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Old 3rd September 2012, 06:45 PM   #2901
mikelm is offline mikelm  England
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Quote:
Originally Posted by Esperado View Post
On my amp, i used a big toroidal trasfo (1100 VA), and big caps. Adding this cap multiplier had changed the sound in an incredible way to the top:
http://www.esperado.fr/images/storie...ndo/supply.gif
In the diagram you post you still have the earth lead - which is connected to most sensitive places throughout your entire audio system - connected directly to the transformer secondaries which will resonate violently at a very high frequency every time the diodes switch off - and this resonance can carry on continuously in between each diode switch off - so the secondaries are resonating at very high frequency all the time !

I cannot imagine that any amount of capacitor multiplication will entirely eradicate this noise so I would personally not use or recommend this kind of supply.


Last edited by mikelm; 3rd September 2012 at 06:59 PM.
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Old 3rd September 2012, 06:56 PM   #2902
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Quote:
Originally Posted by bobo le chat View Post
I have not yet found a solution to replace the r380 by a current source
Using two LT3092 in serial ? They afford 40v 200ma.
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Old 3rd September 2012, 07:08 PM   #2903
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Quote:
Originally Posted by mikelm View Post
I would personally not use or recommend this kind of supply.
Despite it is very classical, exactly equal to a simple bridge used with a single secondary coil and working perfectly with no significant noise ?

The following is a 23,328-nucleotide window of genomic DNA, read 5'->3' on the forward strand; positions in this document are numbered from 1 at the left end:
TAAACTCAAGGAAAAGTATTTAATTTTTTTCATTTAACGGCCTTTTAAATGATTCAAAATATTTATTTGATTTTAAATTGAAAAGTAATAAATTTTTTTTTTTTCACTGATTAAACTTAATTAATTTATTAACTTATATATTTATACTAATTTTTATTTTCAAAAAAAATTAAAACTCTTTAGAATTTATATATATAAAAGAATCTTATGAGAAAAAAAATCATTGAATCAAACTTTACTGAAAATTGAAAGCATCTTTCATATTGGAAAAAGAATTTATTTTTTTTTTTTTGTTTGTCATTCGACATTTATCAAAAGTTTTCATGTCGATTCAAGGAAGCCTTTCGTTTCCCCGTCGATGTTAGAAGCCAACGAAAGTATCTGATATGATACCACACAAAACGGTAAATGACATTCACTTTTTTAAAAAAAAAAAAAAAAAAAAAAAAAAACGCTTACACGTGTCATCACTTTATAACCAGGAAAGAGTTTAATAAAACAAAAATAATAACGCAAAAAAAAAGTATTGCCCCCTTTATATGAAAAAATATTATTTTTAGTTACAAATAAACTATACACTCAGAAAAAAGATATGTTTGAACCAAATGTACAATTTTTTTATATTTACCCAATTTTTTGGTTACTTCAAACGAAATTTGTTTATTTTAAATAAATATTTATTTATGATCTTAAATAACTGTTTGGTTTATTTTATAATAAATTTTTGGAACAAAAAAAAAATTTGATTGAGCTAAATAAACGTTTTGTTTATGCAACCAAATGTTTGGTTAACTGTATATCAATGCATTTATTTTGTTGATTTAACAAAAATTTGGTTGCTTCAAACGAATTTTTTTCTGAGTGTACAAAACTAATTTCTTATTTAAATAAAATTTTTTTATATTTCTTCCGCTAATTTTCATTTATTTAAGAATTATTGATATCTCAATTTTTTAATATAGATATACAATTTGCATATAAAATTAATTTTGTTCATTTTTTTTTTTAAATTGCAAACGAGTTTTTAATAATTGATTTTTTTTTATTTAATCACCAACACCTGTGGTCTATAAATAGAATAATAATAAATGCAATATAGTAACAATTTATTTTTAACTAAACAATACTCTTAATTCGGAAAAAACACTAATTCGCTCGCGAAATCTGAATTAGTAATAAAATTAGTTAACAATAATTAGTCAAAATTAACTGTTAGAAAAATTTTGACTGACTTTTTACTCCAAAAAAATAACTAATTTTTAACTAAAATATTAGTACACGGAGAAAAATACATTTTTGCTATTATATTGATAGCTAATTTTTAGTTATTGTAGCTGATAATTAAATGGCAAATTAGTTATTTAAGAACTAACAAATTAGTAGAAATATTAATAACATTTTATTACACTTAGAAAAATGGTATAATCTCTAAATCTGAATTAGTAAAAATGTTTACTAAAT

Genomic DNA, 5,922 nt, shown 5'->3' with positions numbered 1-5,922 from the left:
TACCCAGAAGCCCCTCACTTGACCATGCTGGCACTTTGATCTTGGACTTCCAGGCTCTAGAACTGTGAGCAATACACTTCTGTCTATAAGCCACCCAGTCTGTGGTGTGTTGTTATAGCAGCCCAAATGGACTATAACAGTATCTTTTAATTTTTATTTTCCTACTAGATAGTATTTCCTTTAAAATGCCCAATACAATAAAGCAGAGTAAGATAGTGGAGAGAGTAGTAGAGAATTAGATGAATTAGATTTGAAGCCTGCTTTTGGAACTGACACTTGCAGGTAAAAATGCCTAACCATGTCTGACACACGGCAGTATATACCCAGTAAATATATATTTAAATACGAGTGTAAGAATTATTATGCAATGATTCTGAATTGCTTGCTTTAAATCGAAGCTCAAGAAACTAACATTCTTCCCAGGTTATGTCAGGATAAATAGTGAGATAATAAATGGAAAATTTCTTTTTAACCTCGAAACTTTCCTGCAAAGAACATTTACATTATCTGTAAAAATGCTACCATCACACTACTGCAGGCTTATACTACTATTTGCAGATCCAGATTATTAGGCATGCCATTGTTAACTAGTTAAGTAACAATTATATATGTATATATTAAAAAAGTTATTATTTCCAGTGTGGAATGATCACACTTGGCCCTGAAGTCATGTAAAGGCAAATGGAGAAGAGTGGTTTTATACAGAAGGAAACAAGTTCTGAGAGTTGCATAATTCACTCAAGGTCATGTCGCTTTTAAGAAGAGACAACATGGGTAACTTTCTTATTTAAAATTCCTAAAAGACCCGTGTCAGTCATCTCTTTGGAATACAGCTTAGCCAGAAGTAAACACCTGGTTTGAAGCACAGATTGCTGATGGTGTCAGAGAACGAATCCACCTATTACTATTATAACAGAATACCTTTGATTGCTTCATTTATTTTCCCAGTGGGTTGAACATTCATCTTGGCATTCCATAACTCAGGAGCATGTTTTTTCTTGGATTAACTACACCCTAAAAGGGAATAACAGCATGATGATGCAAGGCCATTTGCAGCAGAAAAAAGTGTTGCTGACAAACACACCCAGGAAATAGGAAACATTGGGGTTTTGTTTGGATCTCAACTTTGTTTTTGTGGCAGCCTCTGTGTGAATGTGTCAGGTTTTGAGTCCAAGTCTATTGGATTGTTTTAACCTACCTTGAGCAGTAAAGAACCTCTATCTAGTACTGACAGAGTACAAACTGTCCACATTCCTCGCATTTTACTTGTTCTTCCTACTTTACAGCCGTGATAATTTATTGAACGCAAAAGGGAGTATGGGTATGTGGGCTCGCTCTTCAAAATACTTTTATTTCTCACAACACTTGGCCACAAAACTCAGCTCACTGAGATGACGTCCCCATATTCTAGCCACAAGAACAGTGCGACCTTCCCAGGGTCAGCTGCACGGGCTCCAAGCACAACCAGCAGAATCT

If you are aware of switching peaks, use fast switching diodes and an accurate ground wiring. Plus some film caps. And remember a diode is too a hf demodulator.

Aware more of all the hf parasitics carried by the ac outlet.
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Old 3rd September 2012, 09:31 PM   #2904
shaan is offline shaan  India
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Lightbulb YO People!

Problem solved. Hum gone.

Changed the zener-parallel capacitor to 2200uF. Clean and clear.

Makes me think... 1000uF capacitors would be enough here. Those caps must be either leaky or fake. Whatever.

I'm Happy again.

Click the image to open in full size.

edit:- I recall that last year I faced the same problem with SSA, but more severely. Maybe the grounding was bad or something; and I used only gain of 10(too low?). Probably there was oscillation too. Anyway, life is good now.
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Last edited by shaan; 3rd September 2012 at 09:49 PM.
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Old 3rd September 2012, 10:13 PM   #2905
mikelm is offline mikelm  England
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Quote:
Originally Posted by Esperado View Post
Despite it is very classical, exactly equal to a simple bridge used with a single secondary coil and working perfectly with no significant noise ?
If you are aware of switching peaks, use fast switching diodes and an accurate ground wiring. Plus some film caps. And remember a diode is too a hf demodulator.

Aware more of all the hf parasitics carried by the ac outlet.
Yes, very classic, as are many types of power schemes & regulators - but they nearly all seem to focus on the noise on the rails.

My experience is that no matter how good the regulators in series with the power rails are there are still audible gains to be had by filtering the noise on the earth rail even with ALL the measures you prescribe above plus others you don't mention.
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Old 4th September 2012, 12:05 AM   #2906
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Quote:
Originally Posted by mikelm View Post
Yes, very classic, as are many types of power schemes & regulators - but they nearly all seem to focus on the noise on the rails.
And so do i ;-) My purpose, posting this schematic was about the regulation, not RC snubbers theory.

What do you prefer, parallel the 2 coils an use 2 bridges ?